Long Exposure Photos Capture the Elusive Language of Dance [Gallery]

Famous artist and potographer Jesús Chapa-Malacara invites everybody share his vision of dance.

  • Photo: Jesús Chapa-MalacaraPhoto: Jesús Chapa-Malacara
  • Photo: Jesús Chapa-MalacaraPhoto: Jesús Chapa-Malacara
  • Photo: Jesús Chapa-MalacaraPhoto: Jesús Chapa-Malacara
  • Photo: Jesús Chapa-MalacaraPhoto: Jesús Chapa-Malacara
  • Photo: Jesús Chapa-MalacaraPhoto: Jesús Chapa-Malacara
  • Photo: Jesús Chapa-MalacaraPhoto: Jesús Chapa-Malacara
  • Photo: Jesús Chapa-MalacaraPhoto: Jesús Chapa-Malacara
  • Photo: Jesús Chapa-MalacaraPhoto: Jesús Chapa-Malacara
  • Photo: Jesús Chapa-MalacaraPhoto: Jesús Chapa-Malacara
  • Photo: Jesús Chapa-MalacaraPhoto: Jesús Chapa-Malacara

For years numerous photographers and artists have tried to accomplish the impossible: capture the bewitching movement of dance in a single, frozen image.

Jesús Chapa-Malacara has come extremely close to the set goal with his ethereal series “Dance Prints: Humans Slicing Through Space,” which explores the language of dance through striking images and ghostly gestures.

For his new photo series Chapa-Malacara chosed to focus on two diametrically opposed forms of dance: ballet and breakdancing. One is incredibly precise and graceful while the other is wild and expressive.

However, the results of the experiment are palpable on the page even once the actual movements are gone.

“I think they’re working really beautifully, playing off each other,” the artist wrote in an email to reporters. “One is so upright, the one is all about being on the floor and up side down. In the future, I would like to expand the work even further, both in scale and in subject matter.”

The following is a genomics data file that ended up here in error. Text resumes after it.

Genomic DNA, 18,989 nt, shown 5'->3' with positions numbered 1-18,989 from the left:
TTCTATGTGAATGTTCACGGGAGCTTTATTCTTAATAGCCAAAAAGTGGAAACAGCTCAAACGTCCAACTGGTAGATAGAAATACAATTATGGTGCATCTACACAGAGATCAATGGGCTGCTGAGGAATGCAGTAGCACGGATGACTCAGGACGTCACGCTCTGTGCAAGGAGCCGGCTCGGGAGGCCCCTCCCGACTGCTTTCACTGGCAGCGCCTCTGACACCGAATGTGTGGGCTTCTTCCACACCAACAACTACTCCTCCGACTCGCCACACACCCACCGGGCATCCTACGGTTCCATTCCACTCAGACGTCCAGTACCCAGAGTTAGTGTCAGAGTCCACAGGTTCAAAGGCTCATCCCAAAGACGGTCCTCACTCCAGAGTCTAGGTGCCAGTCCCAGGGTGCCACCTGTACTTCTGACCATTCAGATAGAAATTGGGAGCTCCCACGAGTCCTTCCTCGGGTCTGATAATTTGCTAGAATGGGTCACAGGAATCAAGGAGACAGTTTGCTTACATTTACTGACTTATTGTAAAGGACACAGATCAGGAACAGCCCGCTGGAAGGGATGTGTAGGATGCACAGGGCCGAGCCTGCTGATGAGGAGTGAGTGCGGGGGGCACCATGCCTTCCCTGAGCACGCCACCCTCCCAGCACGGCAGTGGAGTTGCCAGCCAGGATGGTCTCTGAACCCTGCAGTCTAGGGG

Chapa-Malacara, who is also dances, understands a subtle truth about dancers. He explains this little-known secret on his Kickstarter:

“Here’s the thing about being a dancer. Whereas most people think of dance primarily as the cool tricks and poses, dancers spend a lot more time thinking about the movement in between than the actual poses. So I kept thinking, how can I tell that story? ”

“I had an idea.  Calling in a few one-time favors for space and dance talent, my idea worked!  From that, the first part, the ballet series Esprit de Corps, was born,” he explains.

“Since then, I’ve added breakers, wackers and house dancers.  And the possibilities are nearly endless!  I’m psyched to try out more styles, more concepts and just friggin’ run with it!”

He also spoke of the difficulties he faced when creating his project: “Among the biggest challenges we’ll face is scheduling. These productions are big and between getting all the right bodies in the same place at the same time, convening all of the equipment and finding suitable shoot spaces that are available to coincide with those times, it can get tricky. We’ve done it before though and we’re confident we can do it again.”

The resulting images “capture the fluidity of motion with a heavenly ease, making the viewer feel like an audience member in a personal performance”, The Huffington Post described the series.

Chapa-Malacara is now raising funds on Kickstarter to expand his amazing project and hopes he’ll manage to encapsulate the entire language of dance, particularly ballet.

“I’ve already set up arrangements with all relevant vendors, all people with whom I’ve worked in the past and trust. That’s huge. I’m also giving the reward turnaround a good leeway, so that’ll help a ton.”

He explained, “Each photo you see is every little piece of what it takes to start and finish a ‘word’ within the ballet language, all the little details dancers spend years perfecting. So over the long term, I hope to create a visual compendium of the ballet lexicon.”

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